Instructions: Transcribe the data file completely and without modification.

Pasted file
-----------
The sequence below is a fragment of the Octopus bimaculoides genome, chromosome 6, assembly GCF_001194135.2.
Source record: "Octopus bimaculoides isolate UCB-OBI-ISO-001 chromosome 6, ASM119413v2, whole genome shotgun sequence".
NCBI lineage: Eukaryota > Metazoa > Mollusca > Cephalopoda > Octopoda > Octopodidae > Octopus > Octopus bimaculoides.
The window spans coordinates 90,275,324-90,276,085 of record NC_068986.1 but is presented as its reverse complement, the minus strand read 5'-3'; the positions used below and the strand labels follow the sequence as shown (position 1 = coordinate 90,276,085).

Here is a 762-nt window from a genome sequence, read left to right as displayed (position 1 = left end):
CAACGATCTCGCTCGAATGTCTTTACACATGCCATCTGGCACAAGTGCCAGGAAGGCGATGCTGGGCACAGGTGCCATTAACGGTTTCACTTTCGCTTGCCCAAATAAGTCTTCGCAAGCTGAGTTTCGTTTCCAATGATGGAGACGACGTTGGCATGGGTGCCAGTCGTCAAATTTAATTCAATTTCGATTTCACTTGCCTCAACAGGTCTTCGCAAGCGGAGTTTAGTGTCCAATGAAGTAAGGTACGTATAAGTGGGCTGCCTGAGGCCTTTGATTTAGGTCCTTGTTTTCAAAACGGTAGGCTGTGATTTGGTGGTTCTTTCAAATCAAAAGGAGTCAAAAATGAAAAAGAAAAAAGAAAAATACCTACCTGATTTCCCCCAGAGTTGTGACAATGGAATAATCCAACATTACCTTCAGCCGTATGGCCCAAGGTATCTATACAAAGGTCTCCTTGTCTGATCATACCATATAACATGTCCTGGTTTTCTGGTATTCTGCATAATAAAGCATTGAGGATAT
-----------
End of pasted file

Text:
The sequence below is a fragment of the Octopus bimaculoides genome, chromosome 6, assembly GCF_001194135.2.
Source record: "Octopus bimaculoides isolate UCB-OBI-ISO-001 chromosome 6, ASM119413v2, whole genome shotgun sequence".
NCBI lineage: Eukaryota > Metazoa > Mollusca > Cephalopoda > Octopoda > Octopodidae > Octopus > Octopus bimaculoides.
The window spans coordinates 90,275,324-90,276,085 of record NC_068986.1 but is presented as its reverse complement, the minus strand read 5'-3'; the positions used below and the strand labels follow the sequence as shown (position 1 = coordinate 90,276,085).

Here is a 762-nt window from a genome sequence, read left to right as displayed (position 1 = left end):
CAACGATCTCGCTCGAATGTCTTTACACATGCCATCTGGCACAAGTGCCAGGAAGGCGATGCTGGGCACAGGTGCCATTAACGGTTTCACTTTCGCTTGCCCAAATAAGTCTTCGCAAGCTGAGTTTCGTTTCCAATGATGGAGACGACGTTGGCATGGGTGCCAGTCGTCAAATTTAATTCAATTTCGATTTCACTTGCCTCAACAGGTCTTCGCAAGCGGAGTTTAGTGTCCAATGAAGTAAGGTACGTATAAGTGGGCTGCCTGAGGCCTTTGATTTAGGTCCTTGTTTTCAAAACGGTAGGCTGTGATTTGGTGGTTCTTTCAAATCAAAAGGAGTCAAAAATGAAAAAGAAAAAAGAAAAATACCTACCTGATTTCCCCCAGAGTTGTGACAATGGAATAATCCAACATTACCTTCAGCCGTATGGCCCAAGGTATCTATACAAAGGTCTCCTTGTCTGATCATACCATATAACATGTCCTGGTTTTCTGGTATTCTGCATAATAAAGCATTGAGGATAT